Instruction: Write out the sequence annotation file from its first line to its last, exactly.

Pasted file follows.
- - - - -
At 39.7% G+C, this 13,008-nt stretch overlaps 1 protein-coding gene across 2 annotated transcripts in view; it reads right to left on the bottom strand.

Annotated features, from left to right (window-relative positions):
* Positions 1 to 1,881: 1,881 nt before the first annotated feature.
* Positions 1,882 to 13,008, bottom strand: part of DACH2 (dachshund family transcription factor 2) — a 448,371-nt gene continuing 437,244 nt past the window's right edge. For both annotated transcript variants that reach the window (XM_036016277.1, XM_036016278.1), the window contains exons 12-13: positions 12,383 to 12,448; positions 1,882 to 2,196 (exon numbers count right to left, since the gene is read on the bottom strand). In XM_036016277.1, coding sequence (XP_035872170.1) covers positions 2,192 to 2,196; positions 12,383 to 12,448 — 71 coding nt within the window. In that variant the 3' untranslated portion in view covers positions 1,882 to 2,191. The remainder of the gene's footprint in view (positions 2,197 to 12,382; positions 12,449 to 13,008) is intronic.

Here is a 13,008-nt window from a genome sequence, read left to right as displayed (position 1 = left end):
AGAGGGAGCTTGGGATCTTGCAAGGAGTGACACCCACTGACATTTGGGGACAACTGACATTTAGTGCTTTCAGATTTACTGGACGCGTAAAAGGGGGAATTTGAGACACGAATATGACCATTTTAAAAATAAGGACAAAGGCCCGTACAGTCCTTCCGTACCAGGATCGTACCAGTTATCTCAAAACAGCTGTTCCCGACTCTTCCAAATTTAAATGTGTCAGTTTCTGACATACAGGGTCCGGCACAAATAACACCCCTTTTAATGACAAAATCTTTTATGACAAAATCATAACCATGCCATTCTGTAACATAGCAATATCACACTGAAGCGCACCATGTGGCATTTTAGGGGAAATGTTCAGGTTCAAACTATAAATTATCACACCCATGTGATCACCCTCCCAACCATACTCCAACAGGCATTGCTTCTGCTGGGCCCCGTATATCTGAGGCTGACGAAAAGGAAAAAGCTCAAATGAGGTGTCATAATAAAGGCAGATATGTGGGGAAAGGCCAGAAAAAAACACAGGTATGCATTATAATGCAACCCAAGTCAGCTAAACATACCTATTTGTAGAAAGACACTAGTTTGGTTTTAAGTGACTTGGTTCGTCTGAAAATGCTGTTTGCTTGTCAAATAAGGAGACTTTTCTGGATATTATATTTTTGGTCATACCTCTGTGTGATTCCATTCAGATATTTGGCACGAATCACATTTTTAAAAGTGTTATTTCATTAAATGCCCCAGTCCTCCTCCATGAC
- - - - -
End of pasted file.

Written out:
At 39.7% G+C, this 13,008-nt stretch overlaps 1 protein-coding gene across 2 annotated transcripts in view; it reads right to left on the bottom strand.

Annotated features, from left to right (window-relative positions):
* Positions 1 to 1,881: 1,881 nt before the first annotated feature.
* Positions 1,882 to 13,008, bottom strand: part of DACH2 (dachshund family transcription factor 2) — a 448,371-nt gene continuing 437,244 nt past the window's right edge. For both annotated transcript variants that reach the window (XM_036016277.1, XM_036016278.1), the window contains exons 12-13: positions 12,383 to 12,448; positions 1,882 to 2,196 (exon numbers count right to left, since the gene is read on the bottom strand). In XM_036016277.1, coding sequence (XP_035872170.1) covers positions 2,192 to 2,196; positions 12,383 to 12,448 — 71 coding nt within the window. In that variant the 3' untranslated portion in view covers positions 1,882 to 2,191. The remainder of the gene's footprint in view (positions 2,197 to 12,382; positions 12,449 to 13,008) is intronic.

Here is a 13,008-nt window from a genome sequence, read left to right as displayed (position 1 = left end):
AGAGGGAGCTTGGGATCTTGCAAGGAGTGACACCCACTGACATTTGGGGACAACTGACATTTAGTGCTTTCAGATTTACTGGACGCGTAAAAGGGGGAATTTGAGACACGAATATGACCATTTTAAAAATAAGGACAAAGGCCCGTACAGTCCTTCCGTACCAGGATCGTACCAGTTATCTCAAAACAGCTGTTCCCGACTCTTCCAAATTTAAATGTGTCAGTTTCTGACATACAGGGTCCGGCACAAATAACACCCCTTTTAATGACAAAATCTTTTATGACAAAATCATAACCATGCCATTCTGTAACATAGCAATATCACACTGAAGCGCACCATGTGGCATTTTAGGGGAAATGTTCAGGTTCAAACTATAAATTATCACACCCATGTGATCACCCTCCCAACCATACTCCAACAGGCATTGCTTCTGCTGGGCCCCGTATATCTGAGGCTGACGAAAAGGAAAAAGCTCAAATGAGGTGTCATAATAAAGGCAGATATGTGGGGAAAGGCCAGAAAAAAACACAGGTATGCATTATAATGCAACCCAAGTCAGCTAAACATACCTATTTGTAGAAAGACACTAGTTTGGTTTTAAGTGACTTGGTTCGTCTGAAAATGCTGTTTGCTTGTCAAATAAGGAGACTTTTCTGGATATTATATTTTTGGTCATACCTCTGTGTGATTCCATTCAGATATTTGGCACGAATCACATTTTTAAAAGTGTTATTTCATTAAATGCCCCAGTCCTCCTCCATGAC